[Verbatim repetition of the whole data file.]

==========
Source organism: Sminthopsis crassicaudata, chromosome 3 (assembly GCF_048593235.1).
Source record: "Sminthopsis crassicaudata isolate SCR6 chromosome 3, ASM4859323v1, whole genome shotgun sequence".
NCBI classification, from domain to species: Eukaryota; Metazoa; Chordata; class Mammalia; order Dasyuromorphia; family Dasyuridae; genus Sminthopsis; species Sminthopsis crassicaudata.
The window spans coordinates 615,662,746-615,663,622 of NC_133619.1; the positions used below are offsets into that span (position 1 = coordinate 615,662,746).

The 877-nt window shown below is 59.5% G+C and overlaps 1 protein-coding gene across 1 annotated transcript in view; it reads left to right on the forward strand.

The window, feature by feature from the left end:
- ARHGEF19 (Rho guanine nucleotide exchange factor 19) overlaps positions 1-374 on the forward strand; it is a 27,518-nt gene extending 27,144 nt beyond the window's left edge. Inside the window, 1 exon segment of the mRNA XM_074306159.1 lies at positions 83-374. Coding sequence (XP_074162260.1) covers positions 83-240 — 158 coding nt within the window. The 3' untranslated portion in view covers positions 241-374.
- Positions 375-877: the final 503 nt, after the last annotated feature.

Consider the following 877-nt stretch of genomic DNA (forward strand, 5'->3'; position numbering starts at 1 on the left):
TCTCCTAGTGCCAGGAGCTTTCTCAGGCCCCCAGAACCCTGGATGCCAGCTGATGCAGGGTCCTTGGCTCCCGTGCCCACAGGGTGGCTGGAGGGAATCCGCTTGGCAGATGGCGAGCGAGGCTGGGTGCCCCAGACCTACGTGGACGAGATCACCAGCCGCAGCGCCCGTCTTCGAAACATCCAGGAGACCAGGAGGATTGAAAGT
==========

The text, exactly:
Source organism: Sminthopsis crassicaudata, chromosome 3 (assembly GCF_048593235.1).
Source record: "Sminthopsis crassicaudata isolate SCR6 chromosome 3, ASM4859323v1, whole genome shotgun sequence".
NCBI classification, from domain to species: Eukaryota; Metazoa; Chordata; class Mammalia; order Dasyuromorphia; family Dasyuridae; genus Sminthopsis; species Sminthopsis crassicaudata.
The window spans coordinates 615,662,746-615,663,622 of NC_133619.1; the positions used below are offsets into that span (position 1 = coordinate 615,662,746).

The 877-nt window shown below is 59.5% G+C and overlaps 1 protein-coding gene across 1 annotated transcript in view; it reads left to right on the forward strand.

The window, feature by feature from the left end:
- ARHGEF19 (Rho guanine nucleotide exchange factor 19) overlaps positions 1-374 on the forward strand; it is a 27,518-nt gene extending 27,144 nt beyond the window's left edge. Inside the window, 1 exon segment of the mRNA XM_074306159.1 lies at positions 83-374. Coding sequence (XP_074162260.1) covers positions 83-240 — 158 coding nt within the window. The 3' untranslated portion in view covers positions 241-374.
- Positions 375-877: the final 503 nt, after the last annotated feature.

Consider the following 877-nt stretch of genomic DNA (forward strand, 5'->3'; position numbering starts at 1 on the left):
TCTCCTAGTGCCAGGAGCTTTCTCAGGCCCCCAGAACCCTGGATGCCAGCTGATGCAGGGTCCTTGGCTCCCGTGCCCACAGGGTGGCTGGAGGGAATCCGCTTGGCAGATGGCGAGCGAGGCTGGGTGCCCCAGACCTACGTGGACGAGATCACCAGCCGCAGCGCCCGTCTTCGAAACATCCAGGAGACCAGGAGGATTGAAAGT